The area to be scheduled is trapezoidal in plan, to include the remains described and area around within which evidence relating to its construction and use may survive, as shown in red on the accompanying map.

Source: Historic Environment Scotland

Statement of Scheduling

Cultural Significance

The monument's cultural significance can be expressed as follows:

Intrinsic characteristics

As a complex of buried features, clearly visible in the form of cropmarks on aerial photographs taken between 1928 and 1990, the monument is a good example of a multi-phase site, probably representing settlement and associated activity. The form of the monument indicates that it represents at least one enclosed settlement dating to later prehistory. The multitude of intersecting features indicate several phases of activity through time and have the potential to inform our understanding of the development of settlement form and architectural style through time, as well as any changes from the original to subsequent functions. The monument has the capacity to inform our knowledge of the nature of frequency and duration of activity on the site through time and if it was continuous or episodic. The monument also has the inherent potential to further our understanding of why the location was significant and the reasons for its continued use through time.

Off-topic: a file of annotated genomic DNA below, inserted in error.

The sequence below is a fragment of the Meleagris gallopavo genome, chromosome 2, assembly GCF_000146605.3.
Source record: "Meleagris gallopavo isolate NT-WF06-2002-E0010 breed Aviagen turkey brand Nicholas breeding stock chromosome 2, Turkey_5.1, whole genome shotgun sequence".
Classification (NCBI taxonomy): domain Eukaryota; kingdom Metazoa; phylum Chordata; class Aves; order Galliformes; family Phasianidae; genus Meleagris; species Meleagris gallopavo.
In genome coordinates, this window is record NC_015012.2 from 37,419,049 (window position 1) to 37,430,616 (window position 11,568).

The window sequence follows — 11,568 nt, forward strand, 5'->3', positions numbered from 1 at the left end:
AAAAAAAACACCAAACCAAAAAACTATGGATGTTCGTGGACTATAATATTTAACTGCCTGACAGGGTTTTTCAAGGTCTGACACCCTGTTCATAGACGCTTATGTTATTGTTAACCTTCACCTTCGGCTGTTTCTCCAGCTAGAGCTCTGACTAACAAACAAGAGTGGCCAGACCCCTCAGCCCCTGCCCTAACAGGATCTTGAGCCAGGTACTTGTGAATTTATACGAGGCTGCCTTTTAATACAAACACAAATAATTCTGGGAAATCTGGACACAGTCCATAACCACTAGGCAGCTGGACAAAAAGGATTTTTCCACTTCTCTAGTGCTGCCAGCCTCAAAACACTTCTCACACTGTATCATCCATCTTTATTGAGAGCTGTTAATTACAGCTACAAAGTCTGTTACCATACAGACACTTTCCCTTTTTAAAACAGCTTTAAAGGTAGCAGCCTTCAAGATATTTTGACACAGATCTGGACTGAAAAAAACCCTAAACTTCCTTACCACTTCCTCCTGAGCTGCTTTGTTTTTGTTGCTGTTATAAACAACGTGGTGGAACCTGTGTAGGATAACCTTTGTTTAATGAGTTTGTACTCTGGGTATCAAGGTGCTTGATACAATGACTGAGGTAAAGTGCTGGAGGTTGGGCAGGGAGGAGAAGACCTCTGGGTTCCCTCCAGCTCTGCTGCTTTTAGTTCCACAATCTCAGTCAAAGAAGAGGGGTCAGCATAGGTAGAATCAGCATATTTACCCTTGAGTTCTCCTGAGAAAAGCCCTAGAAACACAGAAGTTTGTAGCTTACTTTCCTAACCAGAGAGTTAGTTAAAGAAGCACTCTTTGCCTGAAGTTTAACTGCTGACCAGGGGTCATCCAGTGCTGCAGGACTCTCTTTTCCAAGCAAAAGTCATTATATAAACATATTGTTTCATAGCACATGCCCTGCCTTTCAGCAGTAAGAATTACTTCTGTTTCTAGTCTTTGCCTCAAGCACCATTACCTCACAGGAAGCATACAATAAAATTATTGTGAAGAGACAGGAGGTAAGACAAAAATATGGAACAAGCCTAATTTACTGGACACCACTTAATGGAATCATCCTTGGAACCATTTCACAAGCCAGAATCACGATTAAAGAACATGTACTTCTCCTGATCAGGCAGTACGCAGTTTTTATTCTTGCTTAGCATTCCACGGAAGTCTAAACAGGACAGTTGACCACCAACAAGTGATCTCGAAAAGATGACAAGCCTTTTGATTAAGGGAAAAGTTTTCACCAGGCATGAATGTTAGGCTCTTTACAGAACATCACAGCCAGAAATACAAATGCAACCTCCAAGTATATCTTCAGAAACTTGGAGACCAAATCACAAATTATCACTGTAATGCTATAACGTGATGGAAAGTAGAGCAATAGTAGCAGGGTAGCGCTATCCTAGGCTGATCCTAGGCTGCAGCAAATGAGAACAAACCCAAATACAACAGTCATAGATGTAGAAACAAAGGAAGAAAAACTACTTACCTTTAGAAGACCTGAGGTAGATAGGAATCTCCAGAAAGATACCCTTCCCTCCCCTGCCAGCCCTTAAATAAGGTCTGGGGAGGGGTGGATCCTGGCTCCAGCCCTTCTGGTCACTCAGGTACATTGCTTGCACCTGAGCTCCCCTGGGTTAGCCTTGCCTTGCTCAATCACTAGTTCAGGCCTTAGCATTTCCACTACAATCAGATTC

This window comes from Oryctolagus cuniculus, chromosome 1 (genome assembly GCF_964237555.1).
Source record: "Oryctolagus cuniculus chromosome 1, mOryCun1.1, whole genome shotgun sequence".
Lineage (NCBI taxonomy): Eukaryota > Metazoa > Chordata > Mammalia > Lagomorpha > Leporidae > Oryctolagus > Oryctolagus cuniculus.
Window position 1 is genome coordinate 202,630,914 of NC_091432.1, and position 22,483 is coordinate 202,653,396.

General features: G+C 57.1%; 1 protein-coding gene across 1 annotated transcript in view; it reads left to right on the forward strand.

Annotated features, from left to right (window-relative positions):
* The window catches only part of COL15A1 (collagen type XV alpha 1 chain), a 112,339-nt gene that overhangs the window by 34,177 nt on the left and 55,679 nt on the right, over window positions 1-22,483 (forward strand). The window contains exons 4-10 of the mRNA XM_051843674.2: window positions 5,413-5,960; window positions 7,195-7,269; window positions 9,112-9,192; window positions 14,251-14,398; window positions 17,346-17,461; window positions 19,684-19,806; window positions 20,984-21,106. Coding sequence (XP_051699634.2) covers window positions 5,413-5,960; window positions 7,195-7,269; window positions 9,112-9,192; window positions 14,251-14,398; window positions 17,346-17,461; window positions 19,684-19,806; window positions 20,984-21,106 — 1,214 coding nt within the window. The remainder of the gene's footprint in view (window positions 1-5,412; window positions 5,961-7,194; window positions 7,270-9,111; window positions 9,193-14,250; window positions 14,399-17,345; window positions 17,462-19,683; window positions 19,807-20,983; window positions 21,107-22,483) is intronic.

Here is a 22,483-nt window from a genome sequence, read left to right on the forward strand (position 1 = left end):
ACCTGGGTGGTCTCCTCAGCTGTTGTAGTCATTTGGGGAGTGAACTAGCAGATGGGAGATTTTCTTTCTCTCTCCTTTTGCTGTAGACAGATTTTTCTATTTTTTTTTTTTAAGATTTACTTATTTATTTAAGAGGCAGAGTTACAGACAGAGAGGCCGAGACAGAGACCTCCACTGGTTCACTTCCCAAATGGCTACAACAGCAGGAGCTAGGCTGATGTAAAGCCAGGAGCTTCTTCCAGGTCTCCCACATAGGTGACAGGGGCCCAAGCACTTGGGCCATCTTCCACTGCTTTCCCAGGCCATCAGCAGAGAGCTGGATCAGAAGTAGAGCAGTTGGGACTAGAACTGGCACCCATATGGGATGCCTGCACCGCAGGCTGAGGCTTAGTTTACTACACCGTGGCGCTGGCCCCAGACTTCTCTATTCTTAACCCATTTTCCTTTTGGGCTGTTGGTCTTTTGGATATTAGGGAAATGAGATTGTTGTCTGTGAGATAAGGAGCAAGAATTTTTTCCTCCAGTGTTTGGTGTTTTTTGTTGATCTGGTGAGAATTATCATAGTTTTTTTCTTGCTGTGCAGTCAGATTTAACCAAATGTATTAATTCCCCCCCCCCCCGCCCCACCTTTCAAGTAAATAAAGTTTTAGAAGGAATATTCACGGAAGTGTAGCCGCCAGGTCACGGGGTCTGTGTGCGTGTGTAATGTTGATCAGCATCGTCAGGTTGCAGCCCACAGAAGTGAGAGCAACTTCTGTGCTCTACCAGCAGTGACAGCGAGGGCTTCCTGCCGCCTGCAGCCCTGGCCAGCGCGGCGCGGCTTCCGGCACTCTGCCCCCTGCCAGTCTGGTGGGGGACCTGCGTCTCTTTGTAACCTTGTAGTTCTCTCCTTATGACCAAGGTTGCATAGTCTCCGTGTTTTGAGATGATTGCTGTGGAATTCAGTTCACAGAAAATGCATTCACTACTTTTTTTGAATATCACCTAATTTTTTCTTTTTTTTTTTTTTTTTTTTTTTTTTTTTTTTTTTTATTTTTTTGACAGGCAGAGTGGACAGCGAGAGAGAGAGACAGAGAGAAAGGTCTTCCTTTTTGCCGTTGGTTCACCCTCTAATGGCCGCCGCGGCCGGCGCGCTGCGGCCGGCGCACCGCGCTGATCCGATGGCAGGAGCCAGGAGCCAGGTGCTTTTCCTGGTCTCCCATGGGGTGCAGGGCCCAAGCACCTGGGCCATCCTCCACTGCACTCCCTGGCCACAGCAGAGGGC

Although the area is in cultivation the monument survives well and is unexcavated, and evidence relating to domestic structures and the activities undertaken within and around them may be preserved as buried deposits within negative features. Artefactual evidence can also further our knowledge of activities and practices at the settlement and inform our understanding of economic, social and ritual practices at the time. This includes trade and other contact with indigenous peoples from within the region or those from further afield, such as the Romans.

It is likely that a bank of upcast would have been created by the digging of the ditches and potential exists for the survival of a buried soil beneath any remaining vestiges of this bank, or any other features constructed over the contemporary landscape. These buried land surfaces have a great potential to inform our knowledge of the environment within which the monument was constructed. Soils may also survive within the lengths of ditch and these will provide evidence of the environment at time of construction and habitation. The ditches and other surviving negative features are also likely to contain deposits that can tell us about the economy of the inhabitants of the enclosure, the date at which it was built, used and abandoned and what may have happened in and around the site subsequently.

Contextual characteristics